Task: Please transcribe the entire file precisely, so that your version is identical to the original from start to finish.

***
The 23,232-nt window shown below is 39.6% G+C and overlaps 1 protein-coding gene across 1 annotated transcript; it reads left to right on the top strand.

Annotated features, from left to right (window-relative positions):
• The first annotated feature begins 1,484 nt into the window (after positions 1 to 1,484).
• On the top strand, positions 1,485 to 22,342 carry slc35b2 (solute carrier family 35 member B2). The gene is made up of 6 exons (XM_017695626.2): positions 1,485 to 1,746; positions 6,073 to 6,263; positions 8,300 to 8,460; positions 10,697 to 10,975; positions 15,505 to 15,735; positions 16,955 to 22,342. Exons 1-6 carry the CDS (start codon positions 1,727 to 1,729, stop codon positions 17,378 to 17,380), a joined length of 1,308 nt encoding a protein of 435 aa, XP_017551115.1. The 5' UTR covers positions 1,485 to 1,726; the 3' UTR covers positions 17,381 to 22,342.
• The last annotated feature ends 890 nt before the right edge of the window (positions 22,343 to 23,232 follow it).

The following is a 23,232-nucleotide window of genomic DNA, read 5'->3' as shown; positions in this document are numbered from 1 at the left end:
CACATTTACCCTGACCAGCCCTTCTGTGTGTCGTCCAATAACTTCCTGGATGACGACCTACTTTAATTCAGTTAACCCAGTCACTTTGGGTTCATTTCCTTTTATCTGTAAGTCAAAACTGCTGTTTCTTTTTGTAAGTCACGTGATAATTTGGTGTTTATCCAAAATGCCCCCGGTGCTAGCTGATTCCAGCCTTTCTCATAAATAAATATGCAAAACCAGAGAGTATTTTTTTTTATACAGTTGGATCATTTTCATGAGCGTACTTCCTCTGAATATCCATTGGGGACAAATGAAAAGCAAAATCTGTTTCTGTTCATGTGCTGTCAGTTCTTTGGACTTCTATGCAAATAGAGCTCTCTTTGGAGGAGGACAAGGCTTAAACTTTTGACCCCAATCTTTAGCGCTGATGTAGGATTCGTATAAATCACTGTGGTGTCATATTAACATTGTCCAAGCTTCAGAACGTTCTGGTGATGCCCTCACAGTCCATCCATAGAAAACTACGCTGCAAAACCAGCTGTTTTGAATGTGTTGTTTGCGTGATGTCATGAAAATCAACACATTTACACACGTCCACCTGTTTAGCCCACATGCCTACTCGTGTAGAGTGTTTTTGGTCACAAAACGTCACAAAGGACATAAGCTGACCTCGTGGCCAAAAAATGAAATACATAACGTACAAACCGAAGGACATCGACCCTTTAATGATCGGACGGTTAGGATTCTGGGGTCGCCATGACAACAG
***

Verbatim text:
The 23,232-nt window shown below is 39.6% G+C and overlaps 1 protein-coding gene across 1 annotated transcript; it reads left to right on the top strand.

Annotated features, from left to right (window-relative positions):
• The first annotated feature begins 1,484 nt into the window (after positions 1 to 1,484).
• On the top strand, positions 1,485 to 22,342 carry slc35b2 (solute carrier family 35 member B2). The gene is made up of 6 exons (XM_017695626.2): positions 1,485 to 1,746; positions 6,073 to 6,263; positions 8,300 to 8,460; positions 10,697 to 10,975; positions 15,505 to 15,735; positions 16,955 to 22,342. Exons 1-6 carry the CDS (start codon positions 1,727 to 1,729, stop codon positions 17,378 to 17,380), a joined length of 1,308 nt encoding a protein of 435 aa, XP_017551115.1. The 5' UTR covers positions 1,485 to 1,726; the 3' UTR covers positions 17,381 to 22,342.
• The last annotated feature ends 890 nt before the right edge of the window (positions 22,343 to 23,232 follow it).

The following is a 23,232-nucleotide window of genomic DNA, read 5'->3' as shown; positions in this document are numbered from 1 at the left end:
CACATTTACCCTGACCAGCCCTTCTGTGTGTCGTCCAATAACTTCCTGGATGACGACCTACTTTAATTCAGTTAACCCAGTCACTTTGGGTTCATTTCCTTTTATCTGTAAGTCAAAACTGCTGTTTCTTTTTGTAAGTCACGTGATAATTTGGTGTTTATCCAAAATGCCCCCGGTGCTAGCTGATTCCAGCCTTTCTCATAAATAAATATGCAAAACCAGAGAGTATTTTTTTTTATACAGTTGGATCATTTTCATGAGCGTACTTCCTCTGAATATCCATTGGGGACAAATGAAAAGCAAAATCTGTTTCTGTTCATGTGCTGTCAGTTCTTTGGACTTCTATGCAAATAGAGCTCTCTTTGGAGGAGGACAAGGCTTAAACTTTTGACCCCAATCTTTAGCGCTGATGTAGGATTCGTATAAATCACTGTGGTGTCATATTAACATTGTCCAAGCTTCAGAACGTTCTGGTGATGCCCTCACAGTCCATCCATAGAAAACTACGCTGCAAAACCAGCTGTTTTGAATGTGTTGTTTGCGTGATGTCATGAAAATCAACACATTTACACACGTCCACCTGTTTAGCCCACATGCCTACTCGTGTAGAGTGTTTTTGGTCACAAAACGTCACAAAGGACATAAGCTGACCTCGTGGCCAAAAAATGAAATACATAACGTACAAACCGAAGGACATCGACCCTTTAATGATCGGACGGTTAGGATTCTGGGGTCGCCATGACAACAG